Danny Ciello is a detective in the NYPD’s Special Investigations Unit, a special division given free rein to handle narcotics cases. The SIU have a rather loose approach to the law, frequently dealing drugs and skimming cash for their own purposes. But when Danny’s conscience gets the better of him, he decides to become an FBI informant – on the condition that he will never be asked to turn against his fellow SIU detectives.
Anyone who has watched more than the most cursory amount of the original Law & Order will be aware that one of the best things about the show is Lenny Briscoe – a wisecracking NYPD detective expertly portrayed by Jerry Orbach for over half of the show’s twenty-year run. What fewer people may be aware of is that the character of Briscoe was somewhat based on Orbach’s role in the 1981 film Prince of the City. Of course, as true Orbach fans, once my viewing companion and I found out about this, it was only a matter of time before we gave Prince of the City a watch.
At 2h47m long, Prince of the City is not a commitment to be made lightly. Despite not being a fan of longer films, I wouldn’t say that this one drags – instead, it feels somewhat like a series of arcs mashed together to produce a single feature. In more modern times, it would probably have been realised as a Netflix miniseries, with different episodes covering the main plot developments.
The film hits the ground running, showing us the SIU playing fast and loose with the rules, and Danny in particular confiscating heroin only to use it to pay off his contacts on the streets. When his conscience gets the better of him, he decides to turn informant, but it’s immediately clear that this may not end well. Danny’s reckless behaviour and emotional outbursts often lead him into danger, and it’s clear that his luck is unlikely to hold out for long.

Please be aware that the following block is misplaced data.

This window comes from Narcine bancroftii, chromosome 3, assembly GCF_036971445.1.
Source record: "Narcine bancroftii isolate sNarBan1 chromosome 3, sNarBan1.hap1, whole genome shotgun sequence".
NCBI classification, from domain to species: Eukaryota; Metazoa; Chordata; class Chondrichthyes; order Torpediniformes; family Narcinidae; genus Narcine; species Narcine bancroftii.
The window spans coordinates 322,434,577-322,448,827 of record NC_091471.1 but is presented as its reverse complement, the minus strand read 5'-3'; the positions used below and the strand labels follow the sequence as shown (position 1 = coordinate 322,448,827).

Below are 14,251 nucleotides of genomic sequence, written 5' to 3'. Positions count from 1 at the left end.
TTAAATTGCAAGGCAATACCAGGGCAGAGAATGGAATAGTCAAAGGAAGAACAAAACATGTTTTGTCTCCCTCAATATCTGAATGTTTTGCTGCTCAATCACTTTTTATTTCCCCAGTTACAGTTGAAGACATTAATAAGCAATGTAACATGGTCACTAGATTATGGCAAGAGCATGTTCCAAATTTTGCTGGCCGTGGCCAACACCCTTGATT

In fact, what ends up getting to Danny is his own conscience, leading to him blurting out a confession to his fellow detectives. Of course, no good comes of this, and Danny is soon under scrutiny in the courtroom, with his own past misdeeds threatening to undo any good he has done. When you add in Danny’s increasingly futile attempts not to betray the his former partners in the SIU, there’s plenty of tension to be had, with lawyers, cops and tense courtroom scenes all in abundance.
But what, I hear you ask, of the inimitable Mr Orbach? Is his role worth the price of admission? Despite the length of the film, he isn’t actually in it all that much, appearing in only a handful of scenes. Nonetheless, if, like us, you’re here to see the Lenny Briscoe origin story, you’ll definitely see that here.
As you might expect from a 1981 detective movie, women are also few and far between. Danny’s wife gets a couple of lines of dialogue, but other than that there is at most one other named woman in the film. This is a story bursting at the seams with masculinity, and it’s not just that the women are there to be set dressing or supporting characters – they simply aren’t there at all.
Despite its lengthy runtime and paucity of Jerry Orbach, Prince of the City is not a bad movie. There’s enough plot packed in to keep a viewer’s attention for the entire runtime, and even though none of the characters are particularly likeable, you can at least appreciate the story they have to tell. If you like hardboiled detective stories, then you could do a lot worse than give this one a go.